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26 November 2004 @ 08:52 pm
ARRGGGHHHHH  
The Donny Don't Method of Constructing Plated Metal Armor

1) Make your initial leg armor pattern assuming that the end of the leg armor will sit high up on the person who's wearing it. Use the length of this pattern to determine the size of the squares you'll need. Order said squares before you discuss the matter further with an armor-savvy friend, who tells you that the armor will actually sit around hip level.

2) Knowing very little about the various properties of metal, decide that it would be really rad to use stainless steel instead of aluminum because you like the stainless finish better and you figure that because you're using 24-gauge, it will be easy to cut with snips that are rated for up to 18-gauge steel. Don't realize that they meant 18-gauge MILD steel, which is much easier to cut.

3) Order the metal in the form of strips so you only have to make a single cut for each square. (This is actually a Donny Do idea because it makes your life much easier without adding a crapload of custom cutting cost to your order) Discover that 24-gauge stainless is a royal biznatch to cut without power tools. Make about 25 squares (out of 144), severely tiring out your forearms. Do research. Order an incredibly kickass Milwaukee Sawzall. (This actually wasn't a bad idea, either, because the one I got is top of the line and I bought it new from Amazon at over 50% off. Considering that a reciprocating saw is a staple power tool and we didn't have one already, I'm not going to whine.)

4) Put your pattern on the wearer of the costume. This time, place it where it will actually sit. Realize that it's way too long and that your squares must therefore be 1/2" shorter. Swear. Decide that rather than spend hours cutting the stainless out and then shaving down all those squares, you'll order enough aluminum to redo the squares and hope that you'll find some future use for a few yards of 2" stainless strips.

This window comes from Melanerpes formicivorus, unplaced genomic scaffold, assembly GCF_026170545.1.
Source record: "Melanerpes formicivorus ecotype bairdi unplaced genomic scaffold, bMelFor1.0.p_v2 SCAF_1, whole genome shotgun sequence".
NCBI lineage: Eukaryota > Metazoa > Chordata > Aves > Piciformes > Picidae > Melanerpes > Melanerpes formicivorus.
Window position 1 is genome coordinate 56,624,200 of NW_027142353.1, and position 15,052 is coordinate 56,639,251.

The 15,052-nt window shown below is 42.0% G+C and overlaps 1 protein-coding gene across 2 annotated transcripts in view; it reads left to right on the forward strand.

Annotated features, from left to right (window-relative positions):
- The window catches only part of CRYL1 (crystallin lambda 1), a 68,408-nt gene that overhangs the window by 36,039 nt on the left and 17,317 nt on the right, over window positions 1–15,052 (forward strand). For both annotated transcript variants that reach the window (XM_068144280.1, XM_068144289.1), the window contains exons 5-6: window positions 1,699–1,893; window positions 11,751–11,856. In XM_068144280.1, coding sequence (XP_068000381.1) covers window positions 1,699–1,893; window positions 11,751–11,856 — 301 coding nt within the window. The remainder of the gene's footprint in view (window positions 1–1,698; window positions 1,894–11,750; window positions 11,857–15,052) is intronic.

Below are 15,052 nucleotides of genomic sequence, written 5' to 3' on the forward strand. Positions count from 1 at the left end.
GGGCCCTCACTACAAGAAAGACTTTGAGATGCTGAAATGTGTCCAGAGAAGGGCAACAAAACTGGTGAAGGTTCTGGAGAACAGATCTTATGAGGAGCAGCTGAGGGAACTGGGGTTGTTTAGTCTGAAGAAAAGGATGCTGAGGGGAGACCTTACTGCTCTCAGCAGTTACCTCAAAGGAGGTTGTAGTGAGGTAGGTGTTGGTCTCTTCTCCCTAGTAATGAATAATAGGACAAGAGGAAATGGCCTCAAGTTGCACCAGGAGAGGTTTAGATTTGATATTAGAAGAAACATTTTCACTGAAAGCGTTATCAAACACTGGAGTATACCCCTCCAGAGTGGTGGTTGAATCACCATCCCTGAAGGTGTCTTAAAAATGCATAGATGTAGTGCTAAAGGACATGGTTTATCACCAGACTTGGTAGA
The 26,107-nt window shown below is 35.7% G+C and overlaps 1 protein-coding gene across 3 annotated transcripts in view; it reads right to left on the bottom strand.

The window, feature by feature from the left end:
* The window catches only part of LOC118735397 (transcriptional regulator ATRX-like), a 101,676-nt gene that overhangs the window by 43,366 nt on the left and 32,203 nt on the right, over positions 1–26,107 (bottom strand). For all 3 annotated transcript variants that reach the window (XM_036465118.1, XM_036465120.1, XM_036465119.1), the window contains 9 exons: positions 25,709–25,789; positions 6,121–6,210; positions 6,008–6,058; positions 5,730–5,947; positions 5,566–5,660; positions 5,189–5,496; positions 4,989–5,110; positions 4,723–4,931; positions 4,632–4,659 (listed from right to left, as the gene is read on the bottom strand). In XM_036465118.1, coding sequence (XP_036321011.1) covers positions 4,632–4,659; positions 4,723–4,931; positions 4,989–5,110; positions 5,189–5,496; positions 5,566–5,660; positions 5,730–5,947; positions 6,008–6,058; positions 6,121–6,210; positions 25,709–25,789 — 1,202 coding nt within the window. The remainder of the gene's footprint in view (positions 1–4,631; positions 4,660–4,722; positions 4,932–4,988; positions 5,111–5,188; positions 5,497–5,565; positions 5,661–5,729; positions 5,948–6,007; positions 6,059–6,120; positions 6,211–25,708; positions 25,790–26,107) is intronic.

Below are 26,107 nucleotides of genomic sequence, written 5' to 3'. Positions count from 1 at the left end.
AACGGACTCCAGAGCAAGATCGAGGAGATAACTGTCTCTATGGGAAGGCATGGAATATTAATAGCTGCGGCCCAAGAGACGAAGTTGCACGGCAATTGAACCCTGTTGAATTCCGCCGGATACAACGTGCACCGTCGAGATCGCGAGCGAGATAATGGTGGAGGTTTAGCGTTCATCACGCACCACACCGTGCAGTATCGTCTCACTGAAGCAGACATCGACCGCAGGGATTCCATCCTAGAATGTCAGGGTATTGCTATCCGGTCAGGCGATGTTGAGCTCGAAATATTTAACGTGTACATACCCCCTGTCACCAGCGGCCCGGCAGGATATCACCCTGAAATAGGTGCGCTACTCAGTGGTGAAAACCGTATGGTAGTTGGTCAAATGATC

Feh...at least I'm making the surcoat the Donny Do way. I cut out the pattern from my cheapass lining first and had Rando try it on before I even thought about messing with the good brocade. I discovered that it was too long, the front opening was too narrow, and the arm openings needed to be cut in more (they bind up a bit under his arms and when made of brocade, they'd add too much bulk under the jacket worn over the surcoat). I have to go get a French curve so I can redraw the armscyes perfectly smoothly (for now, I just traced them roughly using a tank top as a guideline to see what the curve looks like and then had him try on the garment to see where the markings fall, and it looked OK to me) and then recut the lining and verify that the final result is good. If so, then we proceed. w00t. Based on the finalized parts, I can proceed to make the collar and trim, so at least that's good. However, I think I might have cut the garment a wee bit short (I was dumb and didn't realize that when he wears a belt over it, that will hike it up somewhat, and I measured the new bottom edge sans belt...blergh), so I may have to redo the lining completely once the pattern is final. Like I said, it was cheap, so I really don't care. It'll be better to recut it than to add a silly little strip at the bottom of each half.
 
 
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